Side Dish Recipes

Roasted Artichokes

by Anne Maxfield on April 27, 2017

Accidental Locavore Prepped ArtichokesArtichokes are one of my favorite vegetables!

I could eat them all the time and in any preparation.

When I saw this recipe in Saveur for roasted artichokes, it seemed like an easy way to fix them—just roast them for a while and enjoy.

This serves 3:

Roasted artichokes

  • ¾ cup olive oil
  • ¾ cup dry white wine
  • 2 tablespoons dried oregano
  • 2–3 teaspoons crushed red chile flakes
  • 6 cloves garlic, finely chopped
  • 3 globe artichokes
  • Salt and pepper, to taste

Accidental Locavore Artichokes Ready to RoastHeat oven to 500°.

In a medium bowl, whisk together oil, wine, oregano, chile flakes, garlic, and salt and pepper; set aside.

Cut 1″ off the top of each artichoke and gently pull leaves apart to open artichokes. Place them, standing up on their bases, in a small roasting pan or dish large enough to hold them in one layer.

Pour oil mixture over each artichoke, making sure it reaches in between all leaves. Cover with aluminum foil, and bake for 45 minutes.

Uncover, and bake, basting often with juices, until browned and tender, about 30 minutes more. Let cool for 10 minutes. Serve warm with pan juices and enjoy!

Accidental Locavore Roasted ArtichokesMy verdict: Sadly, not a winner.

I’m not sure if it was the artichokes or the recipe but they were tough. I used a 450° oven as I was roasting a chicken and didn’t think it would be a huge difference, but after 90 minutes, they were pretty leathery. I wrapped them and tossed them in the microwave to steam them for about 5 minutes and it made them edible.

There was too much taste from the red chile flakes and not enough from anything else so we used some stray hollandaise sauce to liven things up.

Here’s where I think things might have been improved: pre-steaming the artichokes in the microwave for 5 minutes and them roasting them as above.
Or, pre-steaming them, dousing them with the sauce (minus a few red chile flakes and maybe plus some lemon) wrapping them up in foil and tossing them directly in the fire of a charcoal grill.

Have you ever made artichokes this way? How did they turn out for you?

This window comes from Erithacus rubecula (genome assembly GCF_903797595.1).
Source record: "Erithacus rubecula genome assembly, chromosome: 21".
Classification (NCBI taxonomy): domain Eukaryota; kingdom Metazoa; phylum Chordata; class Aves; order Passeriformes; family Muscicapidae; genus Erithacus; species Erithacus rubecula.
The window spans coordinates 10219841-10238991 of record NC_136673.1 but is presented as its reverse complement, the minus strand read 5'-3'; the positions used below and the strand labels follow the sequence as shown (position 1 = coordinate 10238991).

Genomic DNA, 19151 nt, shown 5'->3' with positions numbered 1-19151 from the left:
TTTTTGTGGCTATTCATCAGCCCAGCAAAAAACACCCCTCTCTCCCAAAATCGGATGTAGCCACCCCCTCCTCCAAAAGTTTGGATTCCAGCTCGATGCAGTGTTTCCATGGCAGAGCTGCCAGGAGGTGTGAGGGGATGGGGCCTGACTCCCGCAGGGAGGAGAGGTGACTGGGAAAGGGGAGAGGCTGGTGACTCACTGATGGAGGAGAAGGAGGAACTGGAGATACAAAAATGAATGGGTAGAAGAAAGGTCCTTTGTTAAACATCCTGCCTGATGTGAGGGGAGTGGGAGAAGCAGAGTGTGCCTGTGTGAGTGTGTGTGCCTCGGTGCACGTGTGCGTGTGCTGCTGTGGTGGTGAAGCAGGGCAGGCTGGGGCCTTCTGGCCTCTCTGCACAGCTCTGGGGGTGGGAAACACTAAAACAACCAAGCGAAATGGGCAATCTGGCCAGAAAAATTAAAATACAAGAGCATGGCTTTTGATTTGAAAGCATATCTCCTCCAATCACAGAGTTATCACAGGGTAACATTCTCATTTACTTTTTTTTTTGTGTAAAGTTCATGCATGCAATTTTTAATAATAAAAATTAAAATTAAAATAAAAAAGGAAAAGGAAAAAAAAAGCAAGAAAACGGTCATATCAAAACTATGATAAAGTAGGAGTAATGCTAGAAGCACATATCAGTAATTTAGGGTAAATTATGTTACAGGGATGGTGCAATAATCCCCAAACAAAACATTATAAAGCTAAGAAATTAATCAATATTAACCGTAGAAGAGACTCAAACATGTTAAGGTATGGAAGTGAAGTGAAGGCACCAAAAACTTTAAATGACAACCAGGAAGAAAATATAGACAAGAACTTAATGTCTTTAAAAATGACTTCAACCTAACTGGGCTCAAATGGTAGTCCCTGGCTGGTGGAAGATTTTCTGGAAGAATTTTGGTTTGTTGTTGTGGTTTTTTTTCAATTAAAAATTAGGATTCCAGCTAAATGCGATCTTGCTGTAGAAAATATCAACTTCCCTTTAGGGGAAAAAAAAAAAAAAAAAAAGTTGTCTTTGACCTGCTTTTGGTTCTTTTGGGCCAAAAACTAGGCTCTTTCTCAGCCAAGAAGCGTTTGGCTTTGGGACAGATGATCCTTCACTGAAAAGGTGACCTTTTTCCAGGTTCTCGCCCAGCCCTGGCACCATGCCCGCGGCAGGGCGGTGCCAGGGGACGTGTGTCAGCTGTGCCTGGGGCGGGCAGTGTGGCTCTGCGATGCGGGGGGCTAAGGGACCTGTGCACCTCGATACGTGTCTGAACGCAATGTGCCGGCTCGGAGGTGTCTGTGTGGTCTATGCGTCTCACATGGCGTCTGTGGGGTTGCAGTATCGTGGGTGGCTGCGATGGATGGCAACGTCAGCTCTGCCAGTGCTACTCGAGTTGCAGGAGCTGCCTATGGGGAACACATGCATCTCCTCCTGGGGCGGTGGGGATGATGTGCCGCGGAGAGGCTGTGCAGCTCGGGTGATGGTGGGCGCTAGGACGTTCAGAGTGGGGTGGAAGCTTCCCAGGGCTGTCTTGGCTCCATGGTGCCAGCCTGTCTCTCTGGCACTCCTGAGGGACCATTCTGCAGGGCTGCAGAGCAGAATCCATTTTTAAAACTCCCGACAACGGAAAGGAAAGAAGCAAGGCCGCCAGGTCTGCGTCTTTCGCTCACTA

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Brussels Sprouts Gratin

by Anne Maxfield on February 6, 2017

As much as the Accidental Locavore likes  Brussels sprouts any way, every now and then, you need to mix it up, dress them up.

Cheese is always good.

And knowing how to do a béchamel sauce (which technically becomes a mornay sauce with the addition of cheese) is handy for a lot of things—mac & cheese, croque monsieur, etc.

Serves 6

Brussels Sprouts Gratin

For the Mornay sauce:

  • 2 tablespoons unsalted butter
  • 2 tablespoons flour
  • 2 cups whole milk (warmed)
  • Salt and pepper
  • 2/3 cup grated smoked Gouda cheese (2 ounces)

For the Brussels sprouts:

  • 1 1/2 pounds brussels sprouts, trimmed and halved

For assembling the gratin:

  • 2/3 cup finely grated aged Gouda (2 ounces)
  • Smoked flaked sea salt, such as Maldon or regular sea salt

Preheat oven to 375°.

Make the sauce: Melt butter in a saucepan over medium heat. Add flour and whisk until mixture bubbles slightly but has not started to brown, about 2 minutes.

Gradually whisk in milk. Raise heat to medium-high and bring to a boil, whisking often.

Reduce heat to low and cook, stirring occasionally with a wooden spoon, until thickened, 12 to 15 minutes. It should coat the back of a wooden spoon.

Season with salt and pepper. Remove from heat. Add cheese and stir until melted.

Blanch the brussels sprouts: Place in a microwave-safe dish. Sprinkle with about a tablespoon of water and cook, covered, for 4-5 minutes until just tender.

Assemble the gratin: In a lightly greased gratin pan, add the Brussels sprouts.

Pour the sauce over the brussels sprouts and sprinkle with cheese and a pinch of smoked sea salt.

Bake until bubbling and golden, about 25 minutes. Serve and enjoy!

 

My verdict: This is a great dish for those who may be on the fence about Brussels sprouts. Like bacon, cheese makes everything good.

Hmmm…speaking of bacon, a little cooked and crumbled would probably go really well in this.

We really liked this. It’s a great side dish to something simple like a steak. You can easily substitute almost any cheese for the smoked Gouda, or even a combination, if you’ve got stray scraps in the fridge.

Topping it with Parmesan and/or breadcrumbs would also be delicious. Just think of it as a Brussels sprouts version of mac & cheese (and it will seem almost healthy).